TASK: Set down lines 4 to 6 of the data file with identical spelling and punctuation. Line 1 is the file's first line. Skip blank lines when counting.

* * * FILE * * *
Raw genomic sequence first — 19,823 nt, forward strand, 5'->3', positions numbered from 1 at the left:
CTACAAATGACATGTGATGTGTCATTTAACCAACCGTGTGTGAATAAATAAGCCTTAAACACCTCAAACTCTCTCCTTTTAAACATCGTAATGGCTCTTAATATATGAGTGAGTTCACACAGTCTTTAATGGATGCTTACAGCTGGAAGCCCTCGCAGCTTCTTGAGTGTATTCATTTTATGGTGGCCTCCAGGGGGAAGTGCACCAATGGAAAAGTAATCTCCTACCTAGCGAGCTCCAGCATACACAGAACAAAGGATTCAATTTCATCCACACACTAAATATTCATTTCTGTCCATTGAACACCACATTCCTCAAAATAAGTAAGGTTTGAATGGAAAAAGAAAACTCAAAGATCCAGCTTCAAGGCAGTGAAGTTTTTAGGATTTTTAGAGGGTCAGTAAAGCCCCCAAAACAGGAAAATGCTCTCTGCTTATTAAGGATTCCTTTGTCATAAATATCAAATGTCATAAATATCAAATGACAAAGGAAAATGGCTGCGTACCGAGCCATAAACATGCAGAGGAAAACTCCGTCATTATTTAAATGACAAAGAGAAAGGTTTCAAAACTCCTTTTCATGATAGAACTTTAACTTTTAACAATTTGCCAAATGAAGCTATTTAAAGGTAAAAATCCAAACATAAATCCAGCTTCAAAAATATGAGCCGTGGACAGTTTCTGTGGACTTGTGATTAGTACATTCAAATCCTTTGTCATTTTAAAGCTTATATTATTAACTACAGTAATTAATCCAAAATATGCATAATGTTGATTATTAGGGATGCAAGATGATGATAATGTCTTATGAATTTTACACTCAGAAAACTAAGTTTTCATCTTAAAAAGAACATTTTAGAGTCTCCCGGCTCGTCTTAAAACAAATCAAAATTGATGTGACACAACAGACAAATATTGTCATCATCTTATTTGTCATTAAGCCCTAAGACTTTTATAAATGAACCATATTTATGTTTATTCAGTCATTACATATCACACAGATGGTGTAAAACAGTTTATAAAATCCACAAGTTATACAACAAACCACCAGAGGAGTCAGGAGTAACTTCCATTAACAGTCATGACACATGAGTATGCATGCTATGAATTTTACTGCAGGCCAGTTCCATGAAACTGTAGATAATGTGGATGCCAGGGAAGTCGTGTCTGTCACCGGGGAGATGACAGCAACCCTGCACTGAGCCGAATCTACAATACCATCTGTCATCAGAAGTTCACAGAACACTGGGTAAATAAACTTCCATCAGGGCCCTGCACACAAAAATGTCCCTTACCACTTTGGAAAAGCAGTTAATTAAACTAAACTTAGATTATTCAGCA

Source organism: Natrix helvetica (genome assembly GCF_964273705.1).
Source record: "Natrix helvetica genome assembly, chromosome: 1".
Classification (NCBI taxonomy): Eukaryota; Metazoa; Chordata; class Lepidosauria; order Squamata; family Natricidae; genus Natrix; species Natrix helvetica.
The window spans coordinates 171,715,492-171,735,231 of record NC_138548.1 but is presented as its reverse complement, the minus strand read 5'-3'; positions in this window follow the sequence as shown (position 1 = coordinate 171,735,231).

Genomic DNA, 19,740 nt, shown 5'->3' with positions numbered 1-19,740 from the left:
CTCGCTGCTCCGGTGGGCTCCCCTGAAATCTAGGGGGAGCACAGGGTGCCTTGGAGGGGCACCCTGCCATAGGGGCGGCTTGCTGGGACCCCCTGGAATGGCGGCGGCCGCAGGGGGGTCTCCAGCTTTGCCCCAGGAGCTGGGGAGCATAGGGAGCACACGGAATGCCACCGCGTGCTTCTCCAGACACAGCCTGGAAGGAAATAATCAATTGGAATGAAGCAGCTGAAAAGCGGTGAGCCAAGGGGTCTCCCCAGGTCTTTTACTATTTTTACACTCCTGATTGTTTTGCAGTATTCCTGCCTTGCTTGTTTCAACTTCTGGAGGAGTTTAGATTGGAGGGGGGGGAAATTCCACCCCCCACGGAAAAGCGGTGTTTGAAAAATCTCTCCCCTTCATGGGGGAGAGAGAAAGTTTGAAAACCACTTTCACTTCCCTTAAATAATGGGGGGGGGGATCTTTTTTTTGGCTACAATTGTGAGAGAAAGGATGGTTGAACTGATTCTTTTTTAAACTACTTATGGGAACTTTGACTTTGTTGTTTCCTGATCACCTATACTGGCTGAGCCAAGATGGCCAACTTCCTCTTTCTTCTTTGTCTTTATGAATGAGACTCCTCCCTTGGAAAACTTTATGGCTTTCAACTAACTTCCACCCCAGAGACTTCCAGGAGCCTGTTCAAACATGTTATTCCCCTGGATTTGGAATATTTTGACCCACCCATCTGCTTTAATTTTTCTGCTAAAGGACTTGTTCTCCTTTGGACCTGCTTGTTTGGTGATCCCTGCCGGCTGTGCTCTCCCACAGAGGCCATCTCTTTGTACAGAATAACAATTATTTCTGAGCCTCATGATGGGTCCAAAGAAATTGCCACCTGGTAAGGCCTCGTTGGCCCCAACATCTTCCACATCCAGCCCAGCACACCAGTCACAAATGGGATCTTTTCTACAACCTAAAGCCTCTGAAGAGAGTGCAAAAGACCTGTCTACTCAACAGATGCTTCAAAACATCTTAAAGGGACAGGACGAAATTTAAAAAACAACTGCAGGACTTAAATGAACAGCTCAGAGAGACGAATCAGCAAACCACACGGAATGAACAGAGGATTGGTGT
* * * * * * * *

Source record: "Natrix helvetica genome assembly, chromosome: 1".
Classification (NCBI taxonomy): Eukaryota; Metazoa; Chordata; class Lepidosauria; order Squamata; family Natricidae; genus Natrix; species Natrix helvetica.
The window spans coordinates 171,715,492-171,735,231 of record NC_138548.1 but is presented as its reverse complement, the minus strand read 5'-3'; positions in this window follow the sequence as shown (position 1 = coordinate 171,735,231).